Some of the most consistent saltwater fly fishing available today can be found on the grass flats of any number of states in the Southeast, where anglers by the thousands search every day for telltale tails rising above the surface. These anglers are chasing red drum, the target of choice for a growing legion of fly anglers, thanks to the fact that there are more red drum in the South Atlantic and Gulf of Mexico waters today than we’ve seen in years.
Reds customarily feed on small crabs, shrimp and baitfish, such as mullet and mud minnows. Almost any fly that imitates such forage works well. But many cutting-edge anglers are using flies that are constantly being tested by the ever-growing numbers of fly-rod redfishermen. Here is a brief overview of some hot fly patterns in vogue today among the “in the know” coastal redfish angling set. Most have been well tested via the school of hard fishing knocks – endorsed by the anglers who cast them and the redfish that eat them.
Cone-Head Wooly Bugger
In Georgia the water is dark and turbid, and the tides run hard and high. Redfish, big ones, are abundant, with fish in the 20- to 30-pound class available at times on barrier-island shoals that kiss the entire coastline of the Peach State.
Georgia also has vast areas of inshore spartina grass flats. But because tides run so strong, flats fishing can be difficult, more difficult than that found elsewhere in the Southeast, even in areas as close as Florida and South Carolina. The fishing is good, but different, and the type of fly required to dupe reds is different too. Most of the time fly-rodders are working from kayaks and canoes, casting to pushing fish or blind-casting to creek mouths.
Longtime Georgia fly-fishing guide Larry Kennedy, owner of Bedford Sportsman Fly Shop (912-638-5454) on St. Simons Island, says that while a number of different flies work for Georgia redfish, his favorite is a small, all-black classic Wooly Bugger streamer. He ties the fly on a barbless 34011 Mustad size 4 hook, with a bright-gold cone head to help get it deep. The fly body is black ice chenille wrapped Palmer-style with black hackles, and a black marabou tail.
The dark color and bulky body make an easy-to-find target for Georgia reds, Kennedy says. He and his clients fish it slow, slower and slower still. He wants the fly right on the bottom, where a redfish can find it. Kennedy nicknamed this all-black cone-headed Wooly Bugger the “American Express Fly” because he never leaves home without it.
Corpus Christi, Texas, guide Bill Sheka (512-991-7191) has fished Baffin Bay and lower Laguna Madre for many years and devised a bright-colored fly called the Sheka Shrimp. He ties several versions of it, making it suitable for redfish in a wide variety of waters and angling conditions.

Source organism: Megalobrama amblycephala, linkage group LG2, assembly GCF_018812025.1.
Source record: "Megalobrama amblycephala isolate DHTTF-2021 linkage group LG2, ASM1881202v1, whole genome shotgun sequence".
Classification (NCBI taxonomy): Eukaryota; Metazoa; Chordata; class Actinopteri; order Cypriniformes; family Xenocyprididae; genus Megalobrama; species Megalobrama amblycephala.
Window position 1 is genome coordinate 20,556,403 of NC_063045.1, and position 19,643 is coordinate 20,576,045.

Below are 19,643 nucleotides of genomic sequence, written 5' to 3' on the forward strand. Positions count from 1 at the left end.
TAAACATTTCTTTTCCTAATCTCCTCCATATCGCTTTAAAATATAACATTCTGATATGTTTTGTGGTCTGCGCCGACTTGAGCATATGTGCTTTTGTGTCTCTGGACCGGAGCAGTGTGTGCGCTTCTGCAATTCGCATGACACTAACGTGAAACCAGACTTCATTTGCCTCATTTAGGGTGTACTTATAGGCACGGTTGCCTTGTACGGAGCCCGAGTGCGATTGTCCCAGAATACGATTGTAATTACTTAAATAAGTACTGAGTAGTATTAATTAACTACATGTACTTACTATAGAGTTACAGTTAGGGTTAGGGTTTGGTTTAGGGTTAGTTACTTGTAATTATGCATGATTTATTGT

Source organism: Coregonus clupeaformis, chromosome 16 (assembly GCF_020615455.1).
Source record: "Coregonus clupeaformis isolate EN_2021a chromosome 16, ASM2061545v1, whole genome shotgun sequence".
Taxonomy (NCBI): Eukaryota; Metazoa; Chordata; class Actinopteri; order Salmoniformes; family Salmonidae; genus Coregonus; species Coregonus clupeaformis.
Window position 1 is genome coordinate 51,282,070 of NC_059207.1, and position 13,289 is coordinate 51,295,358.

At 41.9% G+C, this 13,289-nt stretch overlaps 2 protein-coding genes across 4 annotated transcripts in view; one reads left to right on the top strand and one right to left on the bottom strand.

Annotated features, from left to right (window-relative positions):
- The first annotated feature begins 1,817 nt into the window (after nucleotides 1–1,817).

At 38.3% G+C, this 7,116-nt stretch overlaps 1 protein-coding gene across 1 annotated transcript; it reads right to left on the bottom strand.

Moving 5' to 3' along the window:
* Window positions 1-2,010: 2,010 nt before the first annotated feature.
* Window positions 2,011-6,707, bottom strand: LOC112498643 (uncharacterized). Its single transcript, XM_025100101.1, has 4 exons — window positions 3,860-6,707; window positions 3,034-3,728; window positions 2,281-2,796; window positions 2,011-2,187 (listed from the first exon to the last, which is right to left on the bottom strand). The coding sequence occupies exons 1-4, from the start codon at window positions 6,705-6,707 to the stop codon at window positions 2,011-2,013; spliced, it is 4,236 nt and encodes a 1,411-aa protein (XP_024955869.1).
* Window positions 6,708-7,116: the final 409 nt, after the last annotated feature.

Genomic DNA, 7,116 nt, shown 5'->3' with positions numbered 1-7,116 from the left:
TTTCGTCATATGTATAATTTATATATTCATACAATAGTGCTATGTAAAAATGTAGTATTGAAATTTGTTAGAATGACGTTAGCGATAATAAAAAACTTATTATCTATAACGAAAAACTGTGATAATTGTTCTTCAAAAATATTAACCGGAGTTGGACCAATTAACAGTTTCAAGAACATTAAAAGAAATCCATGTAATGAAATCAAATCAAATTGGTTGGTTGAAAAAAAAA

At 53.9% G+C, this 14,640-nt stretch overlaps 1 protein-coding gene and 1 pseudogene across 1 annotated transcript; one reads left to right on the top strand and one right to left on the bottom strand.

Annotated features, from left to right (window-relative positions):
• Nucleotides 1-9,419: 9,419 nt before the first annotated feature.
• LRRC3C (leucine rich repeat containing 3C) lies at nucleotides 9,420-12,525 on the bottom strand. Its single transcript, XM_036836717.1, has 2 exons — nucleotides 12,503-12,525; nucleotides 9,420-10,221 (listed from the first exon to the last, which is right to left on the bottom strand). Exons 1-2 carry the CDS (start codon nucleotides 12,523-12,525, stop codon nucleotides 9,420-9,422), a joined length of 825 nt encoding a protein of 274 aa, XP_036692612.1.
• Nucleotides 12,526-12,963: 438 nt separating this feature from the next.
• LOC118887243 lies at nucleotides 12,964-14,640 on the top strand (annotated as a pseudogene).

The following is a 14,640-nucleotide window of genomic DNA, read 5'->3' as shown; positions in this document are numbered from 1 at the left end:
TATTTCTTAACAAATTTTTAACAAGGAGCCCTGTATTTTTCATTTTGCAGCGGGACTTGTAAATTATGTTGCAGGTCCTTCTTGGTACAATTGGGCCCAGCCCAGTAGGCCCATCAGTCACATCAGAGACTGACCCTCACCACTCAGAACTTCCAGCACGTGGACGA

Sheka ties them on a size 2 to 1/0 Mustad hook. Most are very bright-colored, which work well in the clear waters he fishes, where shrimp are an important forage. Reds can spot a bright Sheka Shrimp fly from a long distance and can be counted on to home in quickly for a fast meal. Sheka Shrimp come in weighted and unweighted versions, with or without weed guards. Colors run the gamut too, from pink to orange, and from yellow to hot green. Sheka Shrimps tied in subtle browns and cream colors perform best in stained water.
The fly is tied to look like a gaudy shrimp, which is something to keep in mind when viewing it. It’s a pretty basic fly, with a small head and burnt nylon eyes. The body is bulky, shrimp-like, made of bright cactus chenille. On some versions, the chenille body is wrapped with a contrasting-color hackle feather, which gives the fly very buggy shrimp look when the hackle is trimmed with scissors to simulate legs. Silver Krystal Flash is used liberally on many patterns, s’nce it’s a long-range attractant in clear water. Additional tail materials can consist of marabou, bucktail, calf tail or Krystal Flash.
For a slow-sink fly, a bucktail tail is good. In weedy water, the Sheka is tied with a monofilament-loop weed guard. For deeper redfishing, Sheka includes lead under the chenille or substitutes lead eyes for nylon ones, and he ties it large to be a more visible target, usually with a marabou tail that absorbs water to help it get down.
I fell in love with the Spoonfly the first time I held one. It also helped a bit that the first cast I made with a Spoonfly hooked a fish. The Spoonfly is an epoxy creation of Capt. Jim Dupre (352-371-6153), a Gainesville, Florida, fishing guide who, with his father A.J., spent countless hours testing and perfecting a fly-rod lure that had the same fish-attracting action as the venerable Johnson Weedless Minnow. They succeeded by producing a smaller, thumb-size fly version of the Johnson lure that every inshore saltwater angler worth his skiff owns.
The Spoonfly is made of flashy Mylar covered and sealed with clear epoxy on a long-shank 2/0 Mustad. The fly is then adorned with a bit of colored hackle and a wire weed guard. The fly is only available in one size, but colors are almost limitless. Standard hues include gold, silver, copper, burnt orange, silver prismatic, pink-and-black and black prismatic. Dupre can make custom colors if necessary.
What makes the Spoonfly so unique and such a fish-catcher are the same things that make the Johnson Weedless Minnow a hit for bait-casters and spin fishermen. The Spoonfly is about as weedless as the Johnson lure. It retrieves through pencil reeds, spartina grass, over rocks, oysters and through brush as well as any weedless lure. Yet it has good fish-hooking capabilities. Best of all, redfish love it. It has a unique wobbling action when retrieved that’s identical to a Johnson wobbling spoon. It flashes and dances so well that it’s easy to spot even 100 feet out in thick grass and cattails.
Du’re won’t divulge exactly how he molds epoxy into just the right shape to produce a replica wobble of the Johnson spoon. He will say, however, ‘t wasn’t easy to develop. If the precise concave shape isn’t made, the spoon will plane to the surface during the retrieve rather than wobble. On the inshore saltwater scene the Spoonfly has few peers. It’s death on redfish, with gold and silver models remarkably effec’ive. I’ve also caught flounder, ladyfish, bluefish, jacks, Spanish mackerel and snook on Spoonflies. And I’d bet striped bass and salmon would go bonkers for ’em too.